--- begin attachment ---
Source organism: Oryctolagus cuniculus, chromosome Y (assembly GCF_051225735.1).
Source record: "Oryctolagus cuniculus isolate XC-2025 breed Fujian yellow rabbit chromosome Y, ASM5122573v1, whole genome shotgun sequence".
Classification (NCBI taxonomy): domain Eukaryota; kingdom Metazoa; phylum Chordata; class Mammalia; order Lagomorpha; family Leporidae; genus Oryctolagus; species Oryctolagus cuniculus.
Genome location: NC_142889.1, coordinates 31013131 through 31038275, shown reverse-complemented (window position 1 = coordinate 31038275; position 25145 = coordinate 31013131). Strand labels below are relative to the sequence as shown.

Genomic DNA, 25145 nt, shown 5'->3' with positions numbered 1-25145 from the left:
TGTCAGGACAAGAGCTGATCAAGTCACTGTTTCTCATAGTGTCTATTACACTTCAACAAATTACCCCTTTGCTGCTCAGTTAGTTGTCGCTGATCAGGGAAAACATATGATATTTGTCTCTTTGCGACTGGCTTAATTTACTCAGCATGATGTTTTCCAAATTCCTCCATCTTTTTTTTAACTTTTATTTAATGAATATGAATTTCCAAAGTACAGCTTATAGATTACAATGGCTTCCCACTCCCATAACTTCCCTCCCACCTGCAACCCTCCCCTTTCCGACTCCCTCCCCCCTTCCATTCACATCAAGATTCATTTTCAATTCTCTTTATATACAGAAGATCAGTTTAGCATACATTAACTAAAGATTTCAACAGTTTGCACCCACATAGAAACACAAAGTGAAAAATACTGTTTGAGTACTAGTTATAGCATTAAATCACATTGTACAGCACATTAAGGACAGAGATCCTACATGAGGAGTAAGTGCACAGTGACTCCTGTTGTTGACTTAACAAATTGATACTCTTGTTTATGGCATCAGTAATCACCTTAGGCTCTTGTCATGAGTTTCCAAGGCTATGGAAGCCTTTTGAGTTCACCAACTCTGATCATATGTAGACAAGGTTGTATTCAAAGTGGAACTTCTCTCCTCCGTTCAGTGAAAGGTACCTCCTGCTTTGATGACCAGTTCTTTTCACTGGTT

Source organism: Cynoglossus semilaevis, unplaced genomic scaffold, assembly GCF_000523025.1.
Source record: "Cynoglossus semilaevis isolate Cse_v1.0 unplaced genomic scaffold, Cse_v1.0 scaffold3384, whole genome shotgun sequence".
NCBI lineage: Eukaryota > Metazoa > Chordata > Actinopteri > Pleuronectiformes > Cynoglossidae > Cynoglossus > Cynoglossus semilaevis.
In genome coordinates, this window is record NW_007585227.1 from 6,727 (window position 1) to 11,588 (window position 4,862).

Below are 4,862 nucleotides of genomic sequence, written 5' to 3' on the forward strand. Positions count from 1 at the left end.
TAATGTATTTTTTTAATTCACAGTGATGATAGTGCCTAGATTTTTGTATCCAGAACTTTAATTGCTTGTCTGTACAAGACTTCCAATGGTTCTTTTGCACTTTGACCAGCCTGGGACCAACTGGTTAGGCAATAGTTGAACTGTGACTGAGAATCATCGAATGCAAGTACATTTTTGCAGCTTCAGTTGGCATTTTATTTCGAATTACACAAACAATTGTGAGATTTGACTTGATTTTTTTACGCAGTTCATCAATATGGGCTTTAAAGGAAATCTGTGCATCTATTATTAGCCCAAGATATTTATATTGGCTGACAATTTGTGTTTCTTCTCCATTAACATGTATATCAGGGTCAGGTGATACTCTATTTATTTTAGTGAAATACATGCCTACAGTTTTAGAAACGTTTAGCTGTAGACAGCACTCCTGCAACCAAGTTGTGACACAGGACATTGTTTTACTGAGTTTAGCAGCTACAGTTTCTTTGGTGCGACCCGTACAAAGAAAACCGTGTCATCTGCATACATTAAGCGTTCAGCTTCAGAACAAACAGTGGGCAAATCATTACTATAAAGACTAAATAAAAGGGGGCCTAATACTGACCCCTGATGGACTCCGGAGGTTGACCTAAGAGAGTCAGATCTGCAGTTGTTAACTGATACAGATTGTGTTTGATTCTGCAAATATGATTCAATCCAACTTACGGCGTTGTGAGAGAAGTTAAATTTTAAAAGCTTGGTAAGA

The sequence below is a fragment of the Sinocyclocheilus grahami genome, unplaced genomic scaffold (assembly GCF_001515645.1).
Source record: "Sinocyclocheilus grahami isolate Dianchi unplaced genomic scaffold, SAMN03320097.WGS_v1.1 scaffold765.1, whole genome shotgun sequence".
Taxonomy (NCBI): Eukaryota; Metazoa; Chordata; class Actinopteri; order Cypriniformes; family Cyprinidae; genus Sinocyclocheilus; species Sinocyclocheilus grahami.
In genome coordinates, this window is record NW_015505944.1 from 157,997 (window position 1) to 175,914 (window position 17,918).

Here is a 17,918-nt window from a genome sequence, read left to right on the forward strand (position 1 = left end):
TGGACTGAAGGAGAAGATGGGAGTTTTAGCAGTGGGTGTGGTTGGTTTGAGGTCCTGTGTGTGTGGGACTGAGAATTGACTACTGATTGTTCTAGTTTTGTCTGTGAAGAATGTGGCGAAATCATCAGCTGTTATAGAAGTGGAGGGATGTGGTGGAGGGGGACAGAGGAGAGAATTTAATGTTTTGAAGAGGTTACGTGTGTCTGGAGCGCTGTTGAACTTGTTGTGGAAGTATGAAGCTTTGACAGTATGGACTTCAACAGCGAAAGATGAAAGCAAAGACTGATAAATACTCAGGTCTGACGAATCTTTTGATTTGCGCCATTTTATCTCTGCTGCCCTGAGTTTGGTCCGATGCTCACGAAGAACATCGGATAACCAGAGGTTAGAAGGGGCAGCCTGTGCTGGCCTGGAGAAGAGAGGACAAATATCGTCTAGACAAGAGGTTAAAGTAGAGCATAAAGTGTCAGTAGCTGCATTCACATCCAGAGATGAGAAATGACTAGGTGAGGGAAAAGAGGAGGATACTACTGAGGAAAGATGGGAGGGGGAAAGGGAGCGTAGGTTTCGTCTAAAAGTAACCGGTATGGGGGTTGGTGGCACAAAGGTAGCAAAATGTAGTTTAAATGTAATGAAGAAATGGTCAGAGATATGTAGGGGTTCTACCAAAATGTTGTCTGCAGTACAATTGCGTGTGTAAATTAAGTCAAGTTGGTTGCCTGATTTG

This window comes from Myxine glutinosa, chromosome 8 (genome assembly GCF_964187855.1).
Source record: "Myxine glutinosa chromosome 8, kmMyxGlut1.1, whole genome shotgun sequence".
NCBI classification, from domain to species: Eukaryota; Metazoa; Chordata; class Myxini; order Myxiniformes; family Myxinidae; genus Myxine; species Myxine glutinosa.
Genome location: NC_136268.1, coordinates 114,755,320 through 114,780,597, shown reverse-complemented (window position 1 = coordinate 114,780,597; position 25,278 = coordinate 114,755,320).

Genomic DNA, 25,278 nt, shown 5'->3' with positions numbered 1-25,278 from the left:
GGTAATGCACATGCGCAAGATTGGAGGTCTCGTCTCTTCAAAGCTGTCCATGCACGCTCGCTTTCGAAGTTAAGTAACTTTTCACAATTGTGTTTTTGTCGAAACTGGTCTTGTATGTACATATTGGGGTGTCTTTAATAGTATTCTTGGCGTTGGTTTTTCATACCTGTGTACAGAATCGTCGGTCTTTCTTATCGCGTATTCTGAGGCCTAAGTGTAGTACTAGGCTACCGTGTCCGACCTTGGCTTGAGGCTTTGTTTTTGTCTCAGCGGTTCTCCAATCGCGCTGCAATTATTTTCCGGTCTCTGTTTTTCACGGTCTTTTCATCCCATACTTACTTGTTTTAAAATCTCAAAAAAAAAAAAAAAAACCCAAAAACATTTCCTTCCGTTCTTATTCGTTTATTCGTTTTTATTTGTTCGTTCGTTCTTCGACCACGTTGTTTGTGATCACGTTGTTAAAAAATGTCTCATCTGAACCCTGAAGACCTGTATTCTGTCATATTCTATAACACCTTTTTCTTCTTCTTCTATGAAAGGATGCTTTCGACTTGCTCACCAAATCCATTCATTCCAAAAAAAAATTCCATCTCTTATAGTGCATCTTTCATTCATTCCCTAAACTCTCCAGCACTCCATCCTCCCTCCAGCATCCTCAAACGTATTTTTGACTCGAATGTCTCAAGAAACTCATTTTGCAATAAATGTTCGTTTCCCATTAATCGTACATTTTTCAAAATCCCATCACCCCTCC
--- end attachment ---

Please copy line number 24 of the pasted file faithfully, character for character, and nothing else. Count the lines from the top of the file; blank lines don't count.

GGTAATGCACATGCGCAAGATTGGAGGTCTCGTCTCTTCAAAGCTGTCCATGCACGCTCGCTTTCGAAGTTAAGTAACTTTTCACAATTGTGTTTTTGTCGAAACTGGTCTTGTATGTACATATTGGGGTGTCTTTAATAGTATTCTTGGCGTTGGTTTTTCATACCTGTGTACAGAATCGTCGGTCTTTCTTATCGCGTATTCTGAGGCCTAAGTGTAGTACTAGGCTACCGTGTCCGACCTTGGCTTGAGGCTTTGTTTTTGTCTCAGCGGTTCTCCAATCGCGCTGCAATTATTTTCCGGTCTCTGTTTTTCACGGTCTTTTCATCCCATACTTACTTGTTTTAAAATCTCAAAAAAAAAAAAAAAAACCCAAAAACATTTCCTTCCGTTCTTATTCGTTTATTCGTTTTTATTTGTTCGTTCGTTCTTCGACCACGTTGTTTGTGATCACGTTGTTAAAAAATGTCTCATCTGAACCCTGAAGACCTGTATTCTGTCATATTCTATAACACCTTTTTCTTCTTCTTCTATGAAAGGATGCTTTCGACTTGCTCACCAAATCCATTCATTCCAAAAAAAAATTCCATCTCTTATAGTGCATCTTTCATTCATTCCCTAAACTCTCCAGCACTCCATCCTCCCTCCAGCATCCTCAAACGTATTTTTGACTCGAATGTCTCAAGAAACTCATTTTGCAATAAATGTTCGTTTCCCATTAATCGTACATTTTTCAAAATCCCATCACCCCTCC